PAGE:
Step #3: Prioritize cushioning the highest-impact stage in a product’s lifecycle. 

An online consumer has the greatest ability to influence the total environmental impact of their purchases at the point of deciding to buy or not buy. Though there are exceptions to every rule, thoughtful procurement or non-procurement is the highest-impact lever a sustainability-minded consumer can pull. “Refuse”, the most powerful and least understood “R”, pulls up a chair and has a seat at the table when a buy-or-pass decision is being made, whether his presence is acknowledged or not. “What is it that I want to refuse and how much refusing can I do given other considerations?” is the often overlooked and often consequential question.

If the intent is to refuse as much environmental impact as possible (and all online purchases have some environmental impact), then the goal must be to refuse the greatest amount of environmental impact for the least cost while honoring other purchasing decision constraints.  A product’s total environmental footprint is the sum of the impact of all stages in the product lifecycle. Logically, the most effective way to mitigate environmental impact through product selection is to select for superior environmental performance specifically during the highest-impact product lifecycle stage. To do this effectively, one needs to know in advance which product lifecycle stage likely has the greatest environmental impact for any product.  Luckily, this can be much simpler than it sounds.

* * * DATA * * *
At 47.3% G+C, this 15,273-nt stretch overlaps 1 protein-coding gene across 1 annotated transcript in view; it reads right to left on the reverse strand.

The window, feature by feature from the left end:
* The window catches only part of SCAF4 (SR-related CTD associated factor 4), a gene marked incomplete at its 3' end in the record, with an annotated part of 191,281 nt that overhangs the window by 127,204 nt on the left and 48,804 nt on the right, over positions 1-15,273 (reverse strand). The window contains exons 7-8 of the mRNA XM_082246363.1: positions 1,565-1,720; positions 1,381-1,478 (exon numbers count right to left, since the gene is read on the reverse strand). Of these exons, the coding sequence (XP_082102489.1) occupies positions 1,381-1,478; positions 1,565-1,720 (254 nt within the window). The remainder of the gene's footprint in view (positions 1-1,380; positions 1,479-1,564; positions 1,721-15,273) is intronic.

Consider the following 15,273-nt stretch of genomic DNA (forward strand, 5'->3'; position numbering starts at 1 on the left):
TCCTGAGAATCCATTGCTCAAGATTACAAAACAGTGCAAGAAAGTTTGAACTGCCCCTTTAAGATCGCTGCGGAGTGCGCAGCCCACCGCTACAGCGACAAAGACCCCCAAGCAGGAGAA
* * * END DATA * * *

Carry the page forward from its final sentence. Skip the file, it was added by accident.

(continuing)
In general, for consumables (stuff intending to be used up and then replaced), the majority of the product’s environmental impact is associated with making the product in the first place. As an example, this study of the environmental impact of paper towels found that manufacturing paper towels has about an order of magnitude more impact than shipping, using and disposing of paper towels. Therefore, if paper towels are needed, buy them from a source working to reduce paper towel manufacturing footprint and, for now, don’t worry too much about the packaging and shipping impact. Packaging and shipping is relevant but in this case not the biggest lever that can be pulled. In contrast, for durable goods, like a hot water heater or a washing machine or an air conditioner, the result flips. Generally, the majority of the environmental impact from durable goods is incurred during the “use” phase. Therefore, to prioritize reducing the environmental impact of products like these, prioritize operational efficiency to the degree possible. Consumable / durable is a spectrum and many products fall somewhere between these two end members. For example, this summary of a Levi’s jeans study, jeans being a product somewhere in between clearly consumable and clearly durable, reported that most of the environmental impact of a pair of jeans was incurred during washing (use phase) … but only by a little bit.  A change in the study’s jeans washing frequency assumption changed the study’s result, which indicates that the environmental impact of the manufacturing and the use of jeans is probably comparable. Toys, clothes, sports equipment and similar all fall into this gray area. When in doubt, assume consumable and for these less clear-cut cases that we’ll refer to as semi-consumable, there’s often the option of buying used. For products like jeans, trying to target the highest-impact phase of the product lifecycle may be, well, kind of a wash but buying used drops the effective environmental footprint of product’s manufacturing phase to zero and that alone tips the scales.